AP NEWS

Former Celtic Anderson Recovering from Stroke

February 27, 2019

Former NBA All-Star Kenny Anderson has suffered a stroke.

The 48-year-old Anderson recently completed his first season coaching NAIA program Fisk University in Nashville. Anderson’s wife, Natasha Anderson, said in a statement that the family is “extremely grateful for all the prayers and love that we have received over the last few days.” She added that “we appreciate you continuing to respect our privacy as Kenny heals.”

Anderson played for several NBA teams from 1991-2005, including the Celtics. He was named an All-Star in 1994 while playing for the New Jersey Nets, who selected him out of Georgia Tech with the No. 2 overall pick in the 1991 draft.

Arenado inks long deal with Rockies

Nolan Arenado likes where he’s at and the direction the Colorado Rockies are headed.

So he’s staying put. For possibly a long, long time.

The All-Star third baseman agreed to a $260 million, eight-year contract on Tuesday, replacing a $26 million, one-year contract he agreed to Jan. 31.

Arenado, who turns 28 on April 16, was on track to be eligible for free agency after this season. He has earned a Gold Glove at third base in each of his six major league seasons. He batted .297 with an NL-leading 38 homers last season, finishing third in MVP voting.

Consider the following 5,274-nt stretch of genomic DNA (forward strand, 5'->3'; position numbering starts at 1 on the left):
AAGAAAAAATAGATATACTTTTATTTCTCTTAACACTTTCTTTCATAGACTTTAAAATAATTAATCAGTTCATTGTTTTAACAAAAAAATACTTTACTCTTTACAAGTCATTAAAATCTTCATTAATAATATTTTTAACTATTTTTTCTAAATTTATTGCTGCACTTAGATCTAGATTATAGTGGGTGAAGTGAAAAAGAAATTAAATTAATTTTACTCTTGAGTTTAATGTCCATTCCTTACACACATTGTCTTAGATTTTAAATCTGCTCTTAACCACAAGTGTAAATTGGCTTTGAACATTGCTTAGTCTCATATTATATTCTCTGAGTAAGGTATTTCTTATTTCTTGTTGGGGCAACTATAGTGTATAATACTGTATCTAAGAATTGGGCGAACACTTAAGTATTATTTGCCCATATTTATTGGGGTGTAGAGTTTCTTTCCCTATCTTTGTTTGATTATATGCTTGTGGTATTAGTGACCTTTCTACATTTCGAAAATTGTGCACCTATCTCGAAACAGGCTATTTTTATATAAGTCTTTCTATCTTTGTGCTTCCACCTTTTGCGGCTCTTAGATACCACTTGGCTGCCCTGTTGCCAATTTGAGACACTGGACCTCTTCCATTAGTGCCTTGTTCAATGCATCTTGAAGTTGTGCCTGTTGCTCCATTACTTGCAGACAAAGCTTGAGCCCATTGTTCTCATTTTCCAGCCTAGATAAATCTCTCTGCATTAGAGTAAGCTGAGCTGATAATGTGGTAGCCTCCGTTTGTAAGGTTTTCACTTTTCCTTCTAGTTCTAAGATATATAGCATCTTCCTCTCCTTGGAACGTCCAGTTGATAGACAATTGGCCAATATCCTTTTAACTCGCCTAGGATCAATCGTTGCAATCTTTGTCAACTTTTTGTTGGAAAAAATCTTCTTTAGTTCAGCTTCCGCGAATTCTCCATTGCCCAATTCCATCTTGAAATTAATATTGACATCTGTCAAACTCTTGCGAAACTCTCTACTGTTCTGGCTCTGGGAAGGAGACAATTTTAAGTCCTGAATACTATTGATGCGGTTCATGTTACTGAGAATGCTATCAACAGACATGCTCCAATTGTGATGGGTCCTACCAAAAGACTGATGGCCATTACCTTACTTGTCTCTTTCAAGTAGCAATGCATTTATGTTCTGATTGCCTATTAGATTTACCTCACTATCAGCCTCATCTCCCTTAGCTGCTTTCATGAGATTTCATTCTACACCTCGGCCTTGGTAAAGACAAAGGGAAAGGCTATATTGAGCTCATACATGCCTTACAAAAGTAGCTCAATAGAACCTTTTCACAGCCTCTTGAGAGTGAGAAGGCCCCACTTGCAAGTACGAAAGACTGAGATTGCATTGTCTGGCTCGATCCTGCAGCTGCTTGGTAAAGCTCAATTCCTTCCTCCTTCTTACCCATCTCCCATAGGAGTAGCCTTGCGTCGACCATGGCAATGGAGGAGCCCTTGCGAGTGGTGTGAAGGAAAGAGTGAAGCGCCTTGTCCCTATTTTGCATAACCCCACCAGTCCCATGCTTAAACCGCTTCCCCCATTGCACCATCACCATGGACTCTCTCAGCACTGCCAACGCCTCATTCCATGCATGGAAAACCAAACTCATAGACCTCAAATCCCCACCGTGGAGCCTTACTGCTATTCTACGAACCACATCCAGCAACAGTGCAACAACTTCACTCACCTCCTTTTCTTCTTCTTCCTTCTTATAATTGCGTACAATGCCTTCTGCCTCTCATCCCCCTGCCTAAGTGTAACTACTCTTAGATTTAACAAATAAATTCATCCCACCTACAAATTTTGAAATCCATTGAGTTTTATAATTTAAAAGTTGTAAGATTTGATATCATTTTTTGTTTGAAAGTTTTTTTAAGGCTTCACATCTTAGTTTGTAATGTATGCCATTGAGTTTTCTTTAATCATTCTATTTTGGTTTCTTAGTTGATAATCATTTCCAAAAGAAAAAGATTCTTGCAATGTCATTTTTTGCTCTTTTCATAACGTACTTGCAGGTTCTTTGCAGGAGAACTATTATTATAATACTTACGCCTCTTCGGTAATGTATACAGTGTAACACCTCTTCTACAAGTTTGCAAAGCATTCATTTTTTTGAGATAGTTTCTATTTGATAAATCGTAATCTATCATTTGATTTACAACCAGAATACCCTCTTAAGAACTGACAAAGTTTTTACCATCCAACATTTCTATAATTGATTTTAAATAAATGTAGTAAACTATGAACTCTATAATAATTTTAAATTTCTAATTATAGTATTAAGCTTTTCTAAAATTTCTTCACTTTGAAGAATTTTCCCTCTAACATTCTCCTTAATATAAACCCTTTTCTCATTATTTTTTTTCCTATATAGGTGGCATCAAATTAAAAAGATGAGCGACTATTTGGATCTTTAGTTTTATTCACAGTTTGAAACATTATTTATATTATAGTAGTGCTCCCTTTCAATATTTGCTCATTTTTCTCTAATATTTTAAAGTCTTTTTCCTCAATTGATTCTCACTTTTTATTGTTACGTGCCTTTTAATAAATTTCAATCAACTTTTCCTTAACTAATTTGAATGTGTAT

Cowboys’ Gregory suspended again

Dallas Cowboys defensive end Randy Gregory was suspended indefinitely Tuesday for violating the NFL’s substance-abuse policy, the fourth time the troubled player has been banned by the league.

The suspension comes about seven months after Gregory was reinstated by Commissioner Roger Goodell following a lengthy process aimed at reviving his career. Gregory missed 30 of the 32 games over two seasons as a result of his first three suspensions.

Gregory had his best year in 2018, posting career highs with six sacks and 14 games. He was reinstated just before the start of training camp last year and was active for the season opener.

MLB experiments with Atlantic League

Major League Baseball will use the independent Atlantic League to experiment with rules changes and equipment.

MLB and the minor league announced a three-year agreement Tuesday that gives MLB the right to change the Atlantic League’s rules. Modifications for 2019 will be announced before openers on April 25.

The Atlantic League in December said extra innings this year will start with a runner on second base -- the player in the batting order prior to the inning’s leadoff hitter. The same rule was instituted across affiliated minor league baseball last season.

MLB plans to install radar tracking technology in the eight Atlantic League ballparks and provide statistical services.